The Energy Department is developing a new generation of devices to detect nuclear radiation, a capability that the Bush administration views as vital in the battle against terrorism.

Administration officials said Sunday the emphasis on radiation detection has grown in the aftermath of the Sept. 11 attacks and in response to fears that the Al Qaeda terrorist network may succeed in its ambition to obtain either a nuclear device or materials to spread radiation in an urban area.

Several administration officials, speaking on condition of anonymity, said, however, that they knew of no recent indications that Al Qaeda had made any new progress toward obtaining such materials.

The Washington Post reported in its Sunday editions that the administration is alarmed by growing hints of Al Qaeda's progress in this area and that in response the government has deployed hundreds of sophisticated sensors since November to U.S. borders, overseas facilities and sites around Washington.

Sen. Larry Craig, R-Idaho, said radiation sensors were used at the Salt Lake Olympic Games and the Super Bowl in New Orleans.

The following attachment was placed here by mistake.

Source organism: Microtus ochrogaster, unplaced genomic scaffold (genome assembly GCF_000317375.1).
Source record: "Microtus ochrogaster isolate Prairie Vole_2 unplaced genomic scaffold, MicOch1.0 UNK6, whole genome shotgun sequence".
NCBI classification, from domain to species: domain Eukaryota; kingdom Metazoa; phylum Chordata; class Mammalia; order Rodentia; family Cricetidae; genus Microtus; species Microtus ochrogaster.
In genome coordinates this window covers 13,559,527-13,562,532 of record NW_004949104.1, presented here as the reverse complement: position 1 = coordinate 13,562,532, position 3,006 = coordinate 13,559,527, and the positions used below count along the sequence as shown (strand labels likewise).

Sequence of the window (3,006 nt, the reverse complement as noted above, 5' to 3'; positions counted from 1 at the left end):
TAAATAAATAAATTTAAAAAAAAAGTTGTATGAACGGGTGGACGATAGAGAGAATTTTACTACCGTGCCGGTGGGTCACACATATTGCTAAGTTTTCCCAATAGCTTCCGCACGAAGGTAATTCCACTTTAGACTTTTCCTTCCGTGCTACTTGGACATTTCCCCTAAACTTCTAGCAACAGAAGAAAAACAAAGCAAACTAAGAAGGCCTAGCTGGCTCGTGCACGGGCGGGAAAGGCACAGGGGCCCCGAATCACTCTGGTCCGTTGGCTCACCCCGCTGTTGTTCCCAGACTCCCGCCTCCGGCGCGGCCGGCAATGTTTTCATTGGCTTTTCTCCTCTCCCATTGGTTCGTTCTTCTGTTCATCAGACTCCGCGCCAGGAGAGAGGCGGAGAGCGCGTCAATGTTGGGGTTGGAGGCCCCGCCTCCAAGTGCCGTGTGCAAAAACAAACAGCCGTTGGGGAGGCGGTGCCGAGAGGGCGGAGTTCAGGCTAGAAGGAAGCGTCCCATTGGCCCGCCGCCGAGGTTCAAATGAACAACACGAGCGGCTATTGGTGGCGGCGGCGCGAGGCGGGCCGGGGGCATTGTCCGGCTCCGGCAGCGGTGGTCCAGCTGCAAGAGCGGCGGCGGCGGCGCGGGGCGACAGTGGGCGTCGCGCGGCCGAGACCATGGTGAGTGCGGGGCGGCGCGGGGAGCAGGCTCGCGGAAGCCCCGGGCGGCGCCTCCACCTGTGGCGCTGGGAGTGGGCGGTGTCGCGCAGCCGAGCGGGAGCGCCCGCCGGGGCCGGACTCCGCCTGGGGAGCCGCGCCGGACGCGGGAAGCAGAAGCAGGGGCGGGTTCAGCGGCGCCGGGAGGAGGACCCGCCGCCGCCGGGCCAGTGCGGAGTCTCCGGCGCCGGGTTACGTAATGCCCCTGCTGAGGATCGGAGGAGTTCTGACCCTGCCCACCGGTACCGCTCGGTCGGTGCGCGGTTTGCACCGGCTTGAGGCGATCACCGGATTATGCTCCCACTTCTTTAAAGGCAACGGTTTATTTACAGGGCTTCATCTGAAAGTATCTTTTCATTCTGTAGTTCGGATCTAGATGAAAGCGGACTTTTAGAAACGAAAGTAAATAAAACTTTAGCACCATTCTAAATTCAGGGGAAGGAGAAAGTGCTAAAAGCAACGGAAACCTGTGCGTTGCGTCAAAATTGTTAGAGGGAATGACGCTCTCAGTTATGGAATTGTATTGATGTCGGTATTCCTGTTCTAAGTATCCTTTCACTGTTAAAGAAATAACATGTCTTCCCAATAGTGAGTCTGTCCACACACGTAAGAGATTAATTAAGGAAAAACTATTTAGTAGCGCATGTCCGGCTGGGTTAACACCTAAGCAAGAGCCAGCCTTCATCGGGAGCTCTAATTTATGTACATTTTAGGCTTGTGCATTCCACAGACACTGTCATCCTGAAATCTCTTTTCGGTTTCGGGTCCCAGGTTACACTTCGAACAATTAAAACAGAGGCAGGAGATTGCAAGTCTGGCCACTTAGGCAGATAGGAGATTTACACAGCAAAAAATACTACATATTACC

Research and development of better radiation sensors is being done by the Energy Department's national laboratories, officials said.

The Post report said newer devices for detecting radiation are placed around some fixed points in Washington. It said the devices are called gamma ray and neutron flux detectors that until now had been carried only by members of Nuclear Emergency Search Teams, which are on standby at various locations.

The Post also reported that Delta Force, the elite military unit with anti-terror responsibilities, has been placed on a new standby alert to seize control of any nuclear materials that are detected by the new sensors.

Sen. John McCain, R-Ariz., said Sunday he was unfamiliar with the deployment of newer radiation sensors. He said it is well known that the U.S. government has been concerned for years about nuclear materials falling into the wrong hands — whether it be terrorists or governments hostile to the United States.

"I don't know if the administration has new information or not, but it seems perfectly logical that that would be one of the avenues that a dedicated group of terrorists would pursue," McCain said on CBS' Face the Nation. "But whether they have that capability or not, I just don't know."

McCain noted that searches of Al Qaeda hideouts in Afghanistan by U.S. forces have turned up plenty of evidence that the terrorist network is interested in obtaining a weapon of mass destruction.